Collaboration in Wind Farm Construction

Wind industry professionals understand the high degree of cooperation required between all the players involved in the development of a wind farm. Dashiell makes the case.

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The Hatchet Ridge Wind Farm is a 101.2-megawatt (MW) wind farm owned by Pattern Energy Group, LP. It is located in Shasta County, California, near Mount Shasta on a ridge overlooking the town of Burney and is the first large-scale wind farm in the area. The wind farm construction was announced in October 2009 with Renewable Energy Systems Americas, Inc., as the constructor. With anticipated generation to power nearly 44,000 California homes annually, the project is expected to finish and reach commercial operation before the end of 2010.

The project was delayed several months from its anticipated start date of March 2009 due to financial turbulence when Australian-based Babcock and Brown filed for bankruptcy and had to be reorganized. The North American development branch, which is the operating company that will run the Hatchet Ridge project, was sold off as part of the reorganization. The newly formed Pattern Energy had only been in existence for four months when they announced the construction start date for their first project; the Hatchet Ridge Wind Farm.

Pacific Gas and Electric Company (PG&E) will purchase the power, along with the renewable attributes, under a 15-year power purchase agreement. There are 44 Siemens 2.3 MW turbines, which stand on towers more than 20 stories tall that are being erected for this project. The Siemens SWT-2.3-93 wind turbine has more than 2,000 operating turbines worldwide, and it is well regarded throughout the industry as proven technology.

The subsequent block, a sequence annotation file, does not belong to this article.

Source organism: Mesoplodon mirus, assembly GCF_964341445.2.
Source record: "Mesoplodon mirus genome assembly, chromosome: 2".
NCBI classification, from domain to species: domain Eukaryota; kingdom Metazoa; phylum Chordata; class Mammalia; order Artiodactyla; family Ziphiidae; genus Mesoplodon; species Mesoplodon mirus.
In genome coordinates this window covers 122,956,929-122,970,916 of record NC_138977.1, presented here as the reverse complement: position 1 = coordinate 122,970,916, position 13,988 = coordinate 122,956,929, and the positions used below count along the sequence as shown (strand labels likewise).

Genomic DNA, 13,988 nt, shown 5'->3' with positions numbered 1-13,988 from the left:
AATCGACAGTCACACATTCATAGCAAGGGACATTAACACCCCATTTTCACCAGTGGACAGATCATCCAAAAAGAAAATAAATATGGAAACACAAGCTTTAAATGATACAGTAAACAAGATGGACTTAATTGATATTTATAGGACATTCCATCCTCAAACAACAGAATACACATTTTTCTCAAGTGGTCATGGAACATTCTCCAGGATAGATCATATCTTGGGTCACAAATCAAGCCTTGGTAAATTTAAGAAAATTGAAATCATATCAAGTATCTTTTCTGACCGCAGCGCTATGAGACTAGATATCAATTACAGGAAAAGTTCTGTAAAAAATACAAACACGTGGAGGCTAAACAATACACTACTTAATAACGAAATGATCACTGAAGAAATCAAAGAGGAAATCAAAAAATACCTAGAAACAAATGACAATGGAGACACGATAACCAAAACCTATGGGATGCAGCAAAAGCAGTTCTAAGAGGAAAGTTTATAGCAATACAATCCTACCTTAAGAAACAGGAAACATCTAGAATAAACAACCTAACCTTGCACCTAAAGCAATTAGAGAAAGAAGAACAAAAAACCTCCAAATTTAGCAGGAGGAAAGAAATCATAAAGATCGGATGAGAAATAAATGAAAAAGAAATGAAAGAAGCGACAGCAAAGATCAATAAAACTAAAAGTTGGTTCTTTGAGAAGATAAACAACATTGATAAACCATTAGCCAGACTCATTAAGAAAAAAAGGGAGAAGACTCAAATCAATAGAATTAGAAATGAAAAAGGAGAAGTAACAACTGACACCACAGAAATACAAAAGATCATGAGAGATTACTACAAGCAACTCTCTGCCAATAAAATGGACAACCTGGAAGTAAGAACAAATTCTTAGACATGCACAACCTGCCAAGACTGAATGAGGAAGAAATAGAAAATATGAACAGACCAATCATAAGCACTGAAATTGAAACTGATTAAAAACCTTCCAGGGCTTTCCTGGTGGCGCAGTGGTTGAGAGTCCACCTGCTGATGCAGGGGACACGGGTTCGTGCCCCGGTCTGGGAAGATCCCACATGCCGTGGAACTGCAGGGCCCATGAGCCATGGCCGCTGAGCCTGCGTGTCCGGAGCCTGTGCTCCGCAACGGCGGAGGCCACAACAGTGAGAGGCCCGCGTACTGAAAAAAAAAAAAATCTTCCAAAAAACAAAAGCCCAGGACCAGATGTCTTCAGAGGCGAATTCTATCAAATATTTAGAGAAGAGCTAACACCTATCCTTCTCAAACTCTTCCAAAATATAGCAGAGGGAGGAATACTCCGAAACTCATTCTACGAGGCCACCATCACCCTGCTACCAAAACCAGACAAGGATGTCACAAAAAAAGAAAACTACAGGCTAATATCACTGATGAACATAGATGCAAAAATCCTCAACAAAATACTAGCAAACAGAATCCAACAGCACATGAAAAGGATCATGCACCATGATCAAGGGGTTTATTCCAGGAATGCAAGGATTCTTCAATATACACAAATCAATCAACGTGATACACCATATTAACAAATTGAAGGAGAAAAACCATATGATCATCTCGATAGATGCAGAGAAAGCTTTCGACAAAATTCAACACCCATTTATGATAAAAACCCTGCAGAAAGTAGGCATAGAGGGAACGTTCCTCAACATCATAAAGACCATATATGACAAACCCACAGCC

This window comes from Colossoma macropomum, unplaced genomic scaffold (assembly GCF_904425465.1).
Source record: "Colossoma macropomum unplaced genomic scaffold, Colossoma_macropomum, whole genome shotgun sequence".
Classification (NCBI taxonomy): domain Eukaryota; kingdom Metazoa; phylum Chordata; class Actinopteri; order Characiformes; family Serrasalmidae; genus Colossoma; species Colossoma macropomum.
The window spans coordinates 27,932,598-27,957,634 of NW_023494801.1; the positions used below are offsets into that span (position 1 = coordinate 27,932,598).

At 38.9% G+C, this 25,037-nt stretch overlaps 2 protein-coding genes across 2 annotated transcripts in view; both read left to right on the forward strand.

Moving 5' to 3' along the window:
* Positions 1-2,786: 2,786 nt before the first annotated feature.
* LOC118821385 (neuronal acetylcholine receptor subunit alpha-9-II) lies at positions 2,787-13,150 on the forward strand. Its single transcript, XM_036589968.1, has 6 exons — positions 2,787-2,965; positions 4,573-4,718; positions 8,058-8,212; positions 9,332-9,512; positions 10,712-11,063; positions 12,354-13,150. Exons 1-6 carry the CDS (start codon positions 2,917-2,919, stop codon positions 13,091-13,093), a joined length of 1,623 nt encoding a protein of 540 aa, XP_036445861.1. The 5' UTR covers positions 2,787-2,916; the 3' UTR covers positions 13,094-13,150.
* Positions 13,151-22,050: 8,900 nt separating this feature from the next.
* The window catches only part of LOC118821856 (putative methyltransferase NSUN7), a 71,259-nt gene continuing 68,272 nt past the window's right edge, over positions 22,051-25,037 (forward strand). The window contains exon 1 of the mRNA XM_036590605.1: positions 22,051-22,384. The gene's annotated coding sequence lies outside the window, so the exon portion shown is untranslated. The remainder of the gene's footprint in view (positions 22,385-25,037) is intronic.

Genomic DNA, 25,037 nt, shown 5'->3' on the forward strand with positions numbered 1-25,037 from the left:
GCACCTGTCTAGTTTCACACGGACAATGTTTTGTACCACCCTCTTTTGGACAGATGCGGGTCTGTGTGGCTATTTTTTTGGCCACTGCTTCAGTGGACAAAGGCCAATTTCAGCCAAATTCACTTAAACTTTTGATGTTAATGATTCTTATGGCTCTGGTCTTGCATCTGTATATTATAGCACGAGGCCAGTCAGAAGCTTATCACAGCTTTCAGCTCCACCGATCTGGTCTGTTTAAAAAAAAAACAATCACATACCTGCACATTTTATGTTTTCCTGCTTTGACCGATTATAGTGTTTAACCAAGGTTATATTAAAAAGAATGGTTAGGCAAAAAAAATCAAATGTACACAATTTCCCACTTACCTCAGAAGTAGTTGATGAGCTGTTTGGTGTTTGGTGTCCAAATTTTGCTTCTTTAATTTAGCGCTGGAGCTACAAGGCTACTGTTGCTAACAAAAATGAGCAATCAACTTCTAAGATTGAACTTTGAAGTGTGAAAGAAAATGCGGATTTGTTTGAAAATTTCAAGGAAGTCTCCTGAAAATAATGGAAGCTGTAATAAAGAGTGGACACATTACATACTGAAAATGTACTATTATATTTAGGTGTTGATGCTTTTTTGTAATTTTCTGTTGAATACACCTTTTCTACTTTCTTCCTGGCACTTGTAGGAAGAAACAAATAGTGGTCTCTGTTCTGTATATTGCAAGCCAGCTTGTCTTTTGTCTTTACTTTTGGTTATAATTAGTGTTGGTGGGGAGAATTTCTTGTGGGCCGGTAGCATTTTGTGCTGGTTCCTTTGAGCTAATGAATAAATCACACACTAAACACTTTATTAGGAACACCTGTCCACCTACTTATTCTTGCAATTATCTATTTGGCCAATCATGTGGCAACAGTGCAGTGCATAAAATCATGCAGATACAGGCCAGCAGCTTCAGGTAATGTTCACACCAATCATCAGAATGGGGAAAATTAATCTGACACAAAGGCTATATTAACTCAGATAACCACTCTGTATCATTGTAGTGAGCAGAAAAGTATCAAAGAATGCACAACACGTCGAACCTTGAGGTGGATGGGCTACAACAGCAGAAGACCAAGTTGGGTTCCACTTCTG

In comments made to the press Mike Garland, CEO of Pattern Energy, had the following to say about the project: “We are pleased to close financing and commence construction on the Hatchet Ridge Wind Farm,” he said. “This project is the result of years of dedication and collaboration with RES Americas, Siemens, PG&E, local government, project property owners, and the community. We are very appreciative for the local support we received that helped make this project a reality.”

Andrew Fowler, senior vice president of construction for RES Americas, said that “California is one of the top states in generating wind power capacity, and we are excited to continue to bring clean, renewable energy to the region and working with the local businesses in completing the project. Renewable energy brings economic benefits to the community and provides a secure and sustainable future for all.” Figure 1

Pattern Energy Group LP describes itself as an independent, fully integrated energy company that develops, constructs, owns, and operates renewable energy and transmission assets across the United States, Canada, and Latin America. With a long history in wind energy the group’s highly experienced team of scientists, engineers, construction experts, and legal and financial professionals has developed, financed, and placed into operation more than 2,000 MW of wind power in 11 states, including the 283.2 MW Gulf Wind project in Texas; a premier wind farm utilizing a ground-breaking wildlife monitoring system. Pattern’s development pipeline exceeds 4,000 MW of renewable energy projects, including the 101.2 MW Hatchet Ridge wind project in Northern California and the 138 MW St. Joseph wind project in Manitoba, Canada, that is currently under construction.

RES is one of the fastest growing renewable energy companies in the world, and it has been at the forefront of the wind industry since it was founded in 1982. It has been active in North America since 1997, and during this time it has either developed or constructed more than 10 percent of the installed capacity in the United States. As RES continues to grow it is beginning to apply its capabilities and experience in wind energy to solar energy and other emerging renewable systems. RES currently has 3,836 megawatts of operational renewable power, with 410 megawatts under construction.

Dashiell Corporation worked extensively with RES Americas in the months leading up to the official start date on the negotiation of the collector substation and the utility interconnect switchyard. Dashiell initially bid the project in early March 2009 and was given their first limited notice to proceed on the project in early June, 2009. As the financial turbulence discussed above progressed, Dashiell and RES were finally able to reach a full contract in October, 2009. At this time Dashiell was awarded the Hatchet Ridge 230kV/34.5kV collector substation and the Carberry 230kV switchyard on an engineering, procurement, and construction (EPC) basis. Figure 2